I've started my own version of Squishy this week, and boy is it liberating to tune out the voices and just WRITE. (Especially since I'm in the listen-to-people-and-try-to-make-it-better phase on my first project.)

    Did I already say how much I love this society?

    I did?

    Oh. Huh. Guess it can't hurt to re-emphasize that.

    :) Kayla

  12. Thank you! I so needed to hear this. Back to the fun!

  13. So true! If I over-think it or worry about what other people want, it starts to be un-fun. It should always be fun, especially pre-publication deal when there is not so much pressure!

  14. Thank you for this, Natalie. From now on, whenever all those extra voices start fighting for my attention, I'm going to tell myself, "Natalie gave me permission to be selfish, so you can all just buzz off for now."

  15. I agree. It's for ourselves that we first started, right? Another successful Happy Writers Post. Thanks!

  16. I wrote my first draft without input from others, and had a great time doing it. Foolish me, I thought it was done when I got to the end.

    I've since been in a tail-chasing whirlwind of edits where one beta thinks there's too much detail and another thinks there's not enough.

    Sadly, I haven't tried writing anything new since the end of the first draft and the joy seems to have been swept away. It may be time to pull up a blank screen and remember what it feels like to enjoy writing, rather than revising.

    Thanks for the post (and the cookies from another commenter- so yummmm)!


  17. One of my old English teachers called the voices the "squiggle head" and the "pig head"--the squiggle was the right brain playing around with ideas and language out of sheer happiness, and the pig head was the grammar and story Nazi who was constantly correcting commas and criticizing.

    If the pig head got too loud, the squiggle head stopped playing. Then everybody was unhappy.

    I know it's a goofy way to describe it, but it works for me. And right now I am all about writing for myself. Thanks for helping me on that journey!

  18. This society is AWESOME! I need to remember this: the first draft needs to be for myself.

    I think that's why I love NaNo so much--I can focus on writing and getting the essence of the story down. Now if only I could do that the rest of the year...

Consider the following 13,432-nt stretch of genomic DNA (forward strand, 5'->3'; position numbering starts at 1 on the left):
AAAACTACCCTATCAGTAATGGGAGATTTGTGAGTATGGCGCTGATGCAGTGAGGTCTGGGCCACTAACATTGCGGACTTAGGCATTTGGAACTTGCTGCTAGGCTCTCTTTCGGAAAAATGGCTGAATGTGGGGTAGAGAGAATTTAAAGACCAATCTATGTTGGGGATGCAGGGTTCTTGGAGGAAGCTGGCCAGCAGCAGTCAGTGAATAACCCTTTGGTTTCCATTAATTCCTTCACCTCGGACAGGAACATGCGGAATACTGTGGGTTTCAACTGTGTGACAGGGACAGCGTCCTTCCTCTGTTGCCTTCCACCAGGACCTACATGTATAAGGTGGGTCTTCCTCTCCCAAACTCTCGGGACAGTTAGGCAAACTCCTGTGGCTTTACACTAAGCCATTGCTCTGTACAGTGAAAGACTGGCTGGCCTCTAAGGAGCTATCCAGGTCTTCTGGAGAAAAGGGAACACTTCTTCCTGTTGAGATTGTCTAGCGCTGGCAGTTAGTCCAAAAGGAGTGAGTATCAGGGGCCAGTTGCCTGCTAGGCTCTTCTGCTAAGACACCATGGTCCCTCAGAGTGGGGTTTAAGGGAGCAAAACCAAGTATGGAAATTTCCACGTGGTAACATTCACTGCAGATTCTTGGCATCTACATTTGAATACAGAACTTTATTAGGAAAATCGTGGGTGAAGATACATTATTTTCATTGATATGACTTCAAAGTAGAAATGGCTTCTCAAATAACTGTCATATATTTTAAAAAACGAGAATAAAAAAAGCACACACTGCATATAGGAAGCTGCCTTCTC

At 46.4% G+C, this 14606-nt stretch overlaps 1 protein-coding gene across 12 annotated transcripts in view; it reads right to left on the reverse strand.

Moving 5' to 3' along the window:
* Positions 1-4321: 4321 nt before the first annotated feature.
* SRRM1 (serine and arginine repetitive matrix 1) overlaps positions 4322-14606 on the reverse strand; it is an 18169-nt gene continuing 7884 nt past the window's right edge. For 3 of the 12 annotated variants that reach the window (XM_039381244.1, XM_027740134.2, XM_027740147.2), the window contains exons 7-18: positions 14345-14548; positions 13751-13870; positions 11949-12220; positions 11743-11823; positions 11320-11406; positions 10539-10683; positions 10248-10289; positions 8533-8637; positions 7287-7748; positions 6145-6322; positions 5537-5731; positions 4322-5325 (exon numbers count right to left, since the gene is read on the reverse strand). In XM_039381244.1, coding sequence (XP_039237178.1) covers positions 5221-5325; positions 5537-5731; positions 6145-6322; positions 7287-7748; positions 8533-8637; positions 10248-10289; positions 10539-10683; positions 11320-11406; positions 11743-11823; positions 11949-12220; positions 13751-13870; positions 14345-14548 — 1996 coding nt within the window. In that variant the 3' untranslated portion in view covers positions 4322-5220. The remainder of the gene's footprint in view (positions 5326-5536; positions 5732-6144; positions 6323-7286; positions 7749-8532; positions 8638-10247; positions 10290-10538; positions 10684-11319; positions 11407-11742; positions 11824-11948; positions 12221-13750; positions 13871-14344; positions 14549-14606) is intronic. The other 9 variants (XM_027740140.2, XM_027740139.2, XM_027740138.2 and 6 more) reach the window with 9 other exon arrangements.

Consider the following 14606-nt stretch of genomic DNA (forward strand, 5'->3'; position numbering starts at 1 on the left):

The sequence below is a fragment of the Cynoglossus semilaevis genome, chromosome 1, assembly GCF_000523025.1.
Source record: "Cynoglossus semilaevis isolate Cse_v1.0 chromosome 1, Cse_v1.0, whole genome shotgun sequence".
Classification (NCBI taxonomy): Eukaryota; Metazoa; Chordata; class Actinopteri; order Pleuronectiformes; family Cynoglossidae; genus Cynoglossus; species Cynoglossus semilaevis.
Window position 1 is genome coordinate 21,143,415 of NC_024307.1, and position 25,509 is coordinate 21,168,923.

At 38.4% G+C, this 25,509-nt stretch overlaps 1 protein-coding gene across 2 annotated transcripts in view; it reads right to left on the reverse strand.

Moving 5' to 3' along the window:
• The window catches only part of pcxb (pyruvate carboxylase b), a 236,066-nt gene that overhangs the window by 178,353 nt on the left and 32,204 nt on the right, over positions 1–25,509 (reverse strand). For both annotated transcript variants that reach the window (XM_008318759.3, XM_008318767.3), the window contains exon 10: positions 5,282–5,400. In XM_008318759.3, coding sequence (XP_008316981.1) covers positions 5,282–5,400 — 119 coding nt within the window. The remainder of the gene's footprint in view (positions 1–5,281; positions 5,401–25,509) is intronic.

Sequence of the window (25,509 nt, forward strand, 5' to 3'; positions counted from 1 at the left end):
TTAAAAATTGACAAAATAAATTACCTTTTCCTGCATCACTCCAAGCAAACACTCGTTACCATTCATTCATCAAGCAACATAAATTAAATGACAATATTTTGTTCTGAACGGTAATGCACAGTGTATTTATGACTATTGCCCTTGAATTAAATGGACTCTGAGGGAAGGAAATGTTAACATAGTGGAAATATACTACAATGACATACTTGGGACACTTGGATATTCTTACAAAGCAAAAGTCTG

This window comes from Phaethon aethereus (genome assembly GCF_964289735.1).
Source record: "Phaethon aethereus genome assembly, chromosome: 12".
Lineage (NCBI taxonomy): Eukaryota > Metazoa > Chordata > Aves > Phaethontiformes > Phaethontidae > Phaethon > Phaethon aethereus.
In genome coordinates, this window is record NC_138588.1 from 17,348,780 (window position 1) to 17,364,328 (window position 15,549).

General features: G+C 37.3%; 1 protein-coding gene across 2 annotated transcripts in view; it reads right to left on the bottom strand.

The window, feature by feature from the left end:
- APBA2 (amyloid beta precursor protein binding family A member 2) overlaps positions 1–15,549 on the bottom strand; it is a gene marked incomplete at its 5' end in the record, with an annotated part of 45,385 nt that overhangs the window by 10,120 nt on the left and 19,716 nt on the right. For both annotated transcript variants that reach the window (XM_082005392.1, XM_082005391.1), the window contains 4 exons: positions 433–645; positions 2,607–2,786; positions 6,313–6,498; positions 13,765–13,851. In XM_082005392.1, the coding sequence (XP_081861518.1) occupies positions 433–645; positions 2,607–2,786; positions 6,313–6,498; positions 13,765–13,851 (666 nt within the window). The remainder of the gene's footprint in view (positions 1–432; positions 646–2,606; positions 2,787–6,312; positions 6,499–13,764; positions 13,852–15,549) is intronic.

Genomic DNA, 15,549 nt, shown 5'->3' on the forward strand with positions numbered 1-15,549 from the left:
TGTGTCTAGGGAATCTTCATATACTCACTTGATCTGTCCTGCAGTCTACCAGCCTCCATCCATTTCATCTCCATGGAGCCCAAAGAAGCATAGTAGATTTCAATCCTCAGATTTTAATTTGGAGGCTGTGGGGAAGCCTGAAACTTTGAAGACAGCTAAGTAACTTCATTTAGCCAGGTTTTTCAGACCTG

19. This is GREAT! Thanks for this post. It's just what I needed to hear in the midst of my re-write.

  20. That is brilliant. I think that writing for myself is something I forget often. It makes sense to leave that for the second draft. You have to get the story out completely before you can polish it right?

    This is something I have to remember when I write from now on.

    This Society was a great idea... we should have a member's badge or symbol!

  21. That's one of my favourite Kurt Vonnegut rules. "Write for one person." (I think the person he wrote for was his sister.)

    If we had to worry about pleasing everybody in everything we did, we'd all curl up in our beds and never leave.

  22. My problem is that I'm stuck on revision. I can't commit to a final draft because I know it's not good enough to please all those "people." So I keep revising and revising, until at times I fear the original quality is lost.

    Three years and counting!

  23. Loving the Happy Writers Society. I've nominated you for a blog award. You can collect it here:

  24. Yes - thank you for this reminder. There's too many voices in my head and I can't finish my story.

  25. Just the advice I needed right now. Thanks.

  26. It's amazing just how easy this is to forget. Thank you for bringing the truth back up again. I have to echo the above comments: this is so inspiring, and I adore the HWS. Huzzah for re-learning how to be a happy writer! I want to make this my autumn resolution as well.

    You know what I think? This is spectacular even without the cookies.

  27. This is so true! I blogged about this same thing awhile back-- I had so many "rules" in my head, I stopped writing what I really wanted to. Then I realized, it's MY story. I can tell it any way I want.

    Thanks for sharing this! I feel like a happier writer already :)

  28. Haha, Squishy! Maybe we should name our project files that, as a reminder. ;)

  29. Then I realized I had too many voices in my head. Too many people I was trying to listen to while drafting. I was trying to please all these "people," instead of myself.

    That's the very same problem I have all the time! I've found that it's so easy to lose track of the reason I started writing in the first place (because I simply love to write!), and become plagued, even crippled, by fear of that imaginary audience that will one day read my story.

    This was an excellent post, hit the nail right on the head! A lovely reminder. =)

  30. Awesome post- as usual. Have a good weekend.

  31. Wonderful advice, especially your point about how you have to write the stories you want to tell in the way you want to tell them. Whenever I think about whether people would like my stories, it stops me from writing. So you're definitely right about how we have to focus on what we want to say without worrying too much about what other people will think.

  32. You're absolutely right about the many voices in our heads and it kills creativity faster than anything I know. But I'm starting a new project now and I'm making myself a promise to write it just for me. Thank you for this reminder!

  33. Wow, your tweet is pretty quotable. As is this article. So much freedom! Love.

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  35. If your tweet doesn't find its way onto your eventual dust jacket, there will be no justice in the world.

    Sometimes it's easy to get the creative splurge / target audience thing all mixed up, with the result that what you're writing suffers.

    But this succinct tweety adage thing hits the nail on the head.

  36. Hi there,

    We are thinking alike, my blog post today was on this same subject. I was going to save it for later in the week but posted it early so I could include your link.

    Here's my post!